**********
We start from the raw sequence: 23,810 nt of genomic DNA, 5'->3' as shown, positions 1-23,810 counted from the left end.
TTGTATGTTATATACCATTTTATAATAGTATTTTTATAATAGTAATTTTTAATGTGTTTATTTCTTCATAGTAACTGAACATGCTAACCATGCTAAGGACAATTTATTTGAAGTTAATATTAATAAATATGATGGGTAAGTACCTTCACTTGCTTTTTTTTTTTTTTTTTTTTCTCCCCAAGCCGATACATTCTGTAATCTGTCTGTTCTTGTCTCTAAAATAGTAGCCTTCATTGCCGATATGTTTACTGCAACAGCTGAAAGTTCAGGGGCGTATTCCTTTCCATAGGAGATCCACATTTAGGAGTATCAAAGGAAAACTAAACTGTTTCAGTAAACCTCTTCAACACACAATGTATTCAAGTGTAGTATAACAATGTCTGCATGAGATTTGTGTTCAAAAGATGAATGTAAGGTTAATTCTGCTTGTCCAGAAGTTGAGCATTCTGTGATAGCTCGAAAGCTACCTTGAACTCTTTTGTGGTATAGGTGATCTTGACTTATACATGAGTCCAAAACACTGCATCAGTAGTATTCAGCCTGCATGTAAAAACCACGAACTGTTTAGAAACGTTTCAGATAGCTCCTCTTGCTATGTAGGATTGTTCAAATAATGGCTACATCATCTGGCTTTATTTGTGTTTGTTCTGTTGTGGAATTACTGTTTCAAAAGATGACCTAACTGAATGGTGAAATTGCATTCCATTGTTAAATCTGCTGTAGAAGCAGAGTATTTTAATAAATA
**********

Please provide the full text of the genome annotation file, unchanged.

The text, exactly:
We start from the raw sequence: 23,810 nt of genomic DNA, 5'->3' as shown, positions 1-23,810 counted from the left end.
TTGTATGTTATATACCATTTTATAATAGTATTTTTATAATAGTAATTTTTAATGTGTTTATTTCTTCATAGTAACTGAACATGCTAACCATGCTAAGGACAATTTATTTGAAGTTAATATTAATAAATATGATGGGTAAGTACCTTCACTTGCTTTTTTTTTTTTTTTTTTTTCTCCCCAAGCCGATACATTCTGTAATCTGTCTGTTCTTGTCTCTAAAATAGTAGCCTTCATTGCCGATATGTTTACTGCAACAGCTGAAAGTTCAGGGGCGTATTCCTTTCCATAGGAGATCCACATTTAGGAGTATCAAAGGAAAACTAAACTGTTTCAGTAAACCTCTTCAACACACAATGTATTCAAGTGTAGTATAACAATGTCTGCATGAGATTTGTGTTCAAAAGATGAATGTAAGGTTAATTCTGCTTGTCCAGAAGTTGAGCATTCTGTGATAGCTCGAAAGCTACCTTGAACTCTTTTGTGGTATAGGTGATCTTGACTTATACATGAGTCCAAAACACTGCATCAGTAGTATTCAGCCTGCATGTAAAAACCACGAACTGTTTAGAAACGTTTCAGATAGCTCCTCTTGCTATGTAGGATTGTTCAAATAATGGCTACATCATCTGGCTTTATTTGTGTTTGTTCTGTTGTGGAATTACTGTTTCAAAAGATGACCTAACTGAATGGTGAAATTGCATTCCATTGTTAAATCTGCTGTAGAAGCAGAGTATTTTAATAAATA